Whether or not climate change, over which there is much deliberation, is having a serious impact on coastal areas and flood concerns remains a heated debate. As you might expect, political leaders in the Northeast have very different ideas about how to go about treating the damage to coastal properties ravaged by Hurricane Sandy.
For some, the answer is to reduce development along exposed coasts while others believe it is okay to rebuild those homes and businesses. How we proceed from here could set important precedents for managing rising flood risk along the nation’s coasts, and could impact flood insurance in states like CT, NY, NJ and MA.
As a business owner, you should obviously be concerned about more frequent and intense extreme weather. In New York, Governor Andrew Cuomo plans to buy back damaged coastal properties from homeowners willing to sell and preserve the land as undeveloped public spaces using funds from the Federal Emergency Management Agency (FEMA). Opposing this are New York City Mayor Michael Bloomberg and New Jersey Governor Chris Christie, both of whom favor options that are more likely to keep homes and residents in place, rather than encourage movement away from the shore.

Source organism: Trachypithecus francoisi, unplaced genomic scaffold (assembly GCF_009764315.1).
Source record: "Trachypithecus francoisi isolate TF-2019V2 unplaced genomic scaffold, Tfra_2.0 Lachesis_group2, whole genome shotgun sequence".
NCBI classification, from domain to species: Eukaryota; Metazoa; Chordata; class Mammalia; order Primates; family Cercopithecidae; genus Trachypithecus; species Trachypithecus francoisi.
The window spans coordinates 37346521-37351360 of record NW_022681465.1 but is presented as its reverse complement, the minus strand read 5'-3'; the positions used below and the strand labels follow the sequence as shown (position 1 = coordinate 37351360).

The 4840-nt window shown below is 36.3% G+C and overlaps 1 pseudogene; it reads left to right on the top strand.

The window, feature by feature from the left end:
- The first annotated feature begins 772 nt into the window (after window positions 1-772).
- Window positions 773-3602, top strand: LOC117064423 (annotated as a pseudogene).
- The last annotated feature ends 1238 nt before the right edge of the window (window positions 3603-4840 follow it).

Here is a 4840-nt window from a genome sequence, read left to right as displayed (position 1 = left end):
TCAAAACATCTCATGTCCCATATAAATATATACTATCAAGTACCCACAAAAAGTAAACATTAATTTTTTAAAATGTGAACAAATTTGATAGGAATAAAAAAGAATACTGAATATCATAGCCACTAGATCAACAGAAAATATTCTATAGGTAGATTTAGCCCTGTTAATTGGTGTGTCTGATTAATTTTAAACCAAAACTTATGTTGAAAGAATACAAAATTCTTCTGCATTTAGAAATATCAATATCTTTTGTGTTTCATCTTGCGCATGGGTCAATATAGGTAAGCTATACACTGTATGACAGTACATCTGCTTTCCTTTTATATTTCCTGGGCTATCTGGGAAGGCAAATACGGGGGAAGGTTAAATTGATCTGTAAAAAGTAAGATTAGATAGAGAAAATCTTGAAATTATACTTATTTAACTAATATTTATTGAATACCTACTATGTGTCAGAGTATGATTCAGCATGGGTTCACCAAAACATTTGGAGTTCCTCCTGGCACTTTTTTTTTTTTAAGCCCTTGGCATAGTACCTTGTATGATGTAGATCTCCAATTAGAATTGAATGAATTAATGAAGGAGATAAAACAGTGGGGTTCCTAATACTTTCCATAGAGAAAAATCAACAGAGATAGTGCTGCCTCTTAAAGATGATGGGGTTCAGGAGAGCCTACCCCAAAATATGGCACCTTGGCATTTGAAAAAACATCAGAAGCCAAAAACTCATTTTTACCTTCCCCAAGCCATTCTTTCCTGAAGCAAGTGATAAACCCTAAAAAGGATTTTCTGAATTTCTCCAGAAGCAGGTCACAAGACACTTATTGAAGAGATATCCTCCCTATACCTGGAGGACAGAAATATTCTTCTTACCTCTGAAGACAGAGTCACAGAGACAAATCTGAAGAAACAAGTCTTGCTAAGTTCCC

Similar flood concerns along coastal communities, such as Milford, CT, should have you factoring in future risk if the need to rebuild along these shorelines occurs. If climate change is indeed a factor, decisions on these matters will be important. With the southeastern coast of Connecticut being a magnet for hurricanes in the Gulf of Mexico, it’s not hard to understand why more families and business owners are purchasing flood insurance CT to help safeguard their homes.
The National Flood Insurance Program (NFIP) saves US taxpayer millions of dollars every year, but the number of private insurance companies that offer flood insurance in CT is growing. The government backs many of those companies, and the ensuing threat of flooding due to climate change makes insurance a vital tool for property owners.
Coastal populations across the United States continue to grow (by nearly 35 million people between 1970 and 2010). Coastal shoreline counties account for nearly 40 percent of the country’s total population, and tend to be more densely packed than most inland areas.